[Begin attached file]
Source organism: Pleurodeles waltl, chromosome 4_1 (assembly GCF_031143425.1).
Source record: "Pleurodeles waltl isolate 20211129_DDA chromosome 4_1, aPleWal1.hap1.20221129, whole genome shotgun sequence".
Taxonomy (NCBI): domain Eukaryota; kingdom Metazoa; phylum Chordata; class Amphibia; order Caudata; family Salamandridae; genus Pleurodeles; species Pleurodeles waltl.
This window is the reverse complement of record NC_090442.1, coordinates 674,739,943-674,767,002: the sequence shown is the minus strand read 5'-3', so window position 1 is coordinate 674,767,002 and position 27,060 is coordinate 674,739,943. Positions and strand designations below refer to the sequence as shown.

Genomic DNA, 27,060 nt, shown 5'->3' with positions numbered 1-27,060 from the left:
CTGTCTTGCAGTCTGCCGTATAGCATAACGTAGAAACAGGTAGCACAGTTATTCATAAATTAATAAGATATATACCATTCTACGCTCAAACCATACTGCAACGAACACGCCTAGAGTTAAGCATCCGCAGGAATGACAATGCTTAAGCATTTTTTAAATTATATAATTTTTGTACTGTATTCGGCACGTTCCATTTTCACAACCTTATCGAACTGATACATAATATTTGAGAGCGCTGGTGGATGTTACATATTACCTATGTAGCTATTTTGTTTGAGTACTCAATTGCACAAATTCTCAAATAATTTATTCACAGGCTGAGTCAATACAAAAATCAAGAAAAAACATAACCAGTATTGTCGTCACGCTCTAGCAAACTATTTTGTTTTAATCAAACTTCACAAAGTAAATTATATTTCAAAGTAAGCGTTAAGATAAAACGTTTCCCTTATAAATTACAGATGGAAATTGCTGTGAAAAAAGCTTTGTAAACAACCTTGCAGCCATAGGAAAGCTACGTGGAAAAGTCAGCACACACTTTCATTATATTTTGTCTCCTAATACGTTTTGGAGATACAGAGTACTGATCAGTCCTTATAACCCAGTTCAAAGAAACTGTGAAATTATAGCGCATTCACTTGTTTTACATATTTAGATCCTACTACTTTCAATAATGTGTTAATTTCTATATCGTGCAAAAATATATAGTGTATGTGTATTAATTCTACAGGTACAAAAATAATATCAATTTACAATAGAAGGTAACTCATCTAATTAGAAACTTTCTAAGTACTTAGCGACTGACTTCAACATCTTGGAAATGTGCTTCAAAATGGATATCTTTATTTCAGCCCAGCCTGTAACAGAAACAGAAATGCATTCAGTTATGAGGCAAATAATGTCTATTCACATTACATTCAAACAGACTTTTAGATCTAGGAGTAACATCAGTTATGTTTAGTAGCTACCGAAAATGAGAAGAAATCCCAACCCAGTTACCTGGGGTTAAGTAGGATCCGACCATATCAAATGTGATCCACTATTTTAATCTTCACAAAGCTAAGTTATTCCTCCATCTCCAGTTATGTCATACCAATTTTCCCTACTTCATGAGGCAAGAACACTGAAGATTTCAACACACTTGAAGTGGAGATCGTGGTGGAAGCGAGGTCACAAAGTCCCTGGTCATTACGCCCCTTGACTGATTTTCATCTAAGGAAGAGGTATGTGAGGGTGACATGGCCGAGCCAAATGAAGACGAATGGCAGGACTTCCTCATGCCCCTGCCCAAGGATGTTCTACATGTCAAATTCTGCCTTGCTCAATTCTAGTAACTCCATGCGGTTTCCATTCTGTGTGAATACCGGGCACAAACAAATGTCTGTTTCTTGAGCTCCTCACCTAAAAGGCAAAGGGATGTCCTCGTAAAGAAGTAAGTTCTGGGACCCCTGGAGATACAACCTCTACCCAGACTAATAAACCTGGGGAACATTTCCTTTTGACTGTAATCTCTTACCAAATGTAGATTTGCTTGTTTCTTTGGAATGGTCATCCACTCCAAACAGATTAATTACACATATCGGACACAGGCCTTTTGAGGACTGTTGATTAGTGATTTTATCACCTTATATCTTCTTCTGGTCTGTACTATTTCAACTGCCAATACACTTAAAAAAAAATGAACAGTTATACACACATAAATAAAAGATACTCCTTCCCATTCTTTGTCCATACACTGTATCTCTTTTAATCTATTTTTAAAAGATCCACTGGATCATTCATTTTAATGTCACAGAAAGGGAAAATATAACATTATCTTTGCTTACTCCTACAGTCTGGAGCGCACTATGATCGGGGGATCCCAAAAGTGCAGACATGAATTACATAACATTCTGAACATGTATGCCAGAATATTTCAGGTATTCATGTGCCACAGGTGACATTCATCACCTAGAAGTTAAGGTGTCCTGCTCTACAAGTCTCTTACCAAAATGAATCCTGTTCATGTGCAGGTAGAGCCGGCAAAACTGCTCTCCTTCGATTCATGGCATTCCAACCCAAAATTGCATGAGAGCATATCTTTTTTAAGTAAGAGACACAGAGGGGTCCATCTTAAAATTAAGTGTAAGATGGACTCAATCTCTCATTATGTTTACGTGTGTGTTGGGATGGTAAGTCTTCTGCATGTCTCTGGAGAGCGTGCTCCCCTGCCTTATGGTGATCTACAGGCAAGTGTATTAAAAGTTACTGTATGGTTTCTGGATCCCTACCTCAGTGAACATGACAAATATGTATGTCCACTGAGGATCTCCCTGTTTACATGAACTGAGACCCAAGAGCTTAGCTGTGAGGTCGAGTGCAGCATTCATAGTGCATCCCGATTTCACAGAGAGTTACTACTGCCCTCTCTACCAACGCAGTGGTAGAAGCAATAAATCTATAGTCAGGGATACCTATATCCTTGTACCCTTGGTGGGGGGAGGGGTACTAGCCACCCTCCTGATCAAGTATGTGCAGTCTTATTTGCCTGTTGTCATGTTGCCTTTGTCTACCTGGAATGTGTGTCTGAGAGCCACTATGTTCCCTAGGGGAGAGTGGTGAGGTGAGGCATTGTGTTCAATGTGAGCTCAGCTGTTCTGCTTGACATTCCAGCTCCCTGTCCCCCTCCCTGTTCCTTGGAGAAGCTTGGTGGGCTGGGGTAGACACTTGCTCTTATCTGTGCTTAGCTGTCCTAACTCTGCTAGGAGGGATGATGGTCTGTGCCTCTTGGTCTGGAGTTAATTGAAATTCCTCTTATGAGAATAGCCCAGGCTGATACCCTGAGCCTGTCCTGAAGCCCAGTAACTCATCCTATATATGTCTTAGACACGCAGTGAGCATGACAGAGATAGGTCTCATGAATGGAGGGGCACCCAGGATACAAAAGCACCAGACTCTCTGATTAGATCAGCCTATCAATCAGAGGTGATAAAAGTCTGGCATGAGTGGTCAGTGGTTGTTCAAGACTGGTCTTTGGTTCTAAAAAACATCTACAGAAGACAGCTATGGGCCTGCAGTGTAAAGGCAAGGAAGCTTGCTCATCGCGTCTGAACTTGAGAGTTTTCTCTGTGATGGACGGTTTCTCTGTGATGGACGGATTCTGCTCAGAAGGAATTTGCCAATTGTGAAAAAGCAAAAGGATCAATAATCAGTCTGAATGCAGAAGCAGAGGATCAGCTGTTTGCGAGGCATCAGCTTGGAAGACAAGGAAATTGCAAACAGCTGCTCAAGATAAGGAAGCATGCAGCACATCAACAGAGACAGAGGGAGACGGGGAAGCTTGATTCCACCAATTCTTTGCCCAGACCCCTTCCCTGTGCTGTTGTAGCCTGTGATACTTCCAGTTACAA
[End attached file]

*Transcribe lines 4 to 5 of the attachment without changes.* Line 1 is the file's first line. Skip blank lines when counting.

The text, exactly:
This window is the reverse complement of record NC_090442.1, coordinates 674,739,943-674,767,002: the sequence shown is the minus strand read 5'-3', so window position 1 is coordinate 674,767,002 and position 27,060 is coordinate 674,739,943. Positions and strand designations below refer to the sequence as shown.

Genomic DNA, 27,060 nt, shown 5'->3' with positions numbered 1-27,060 from the left: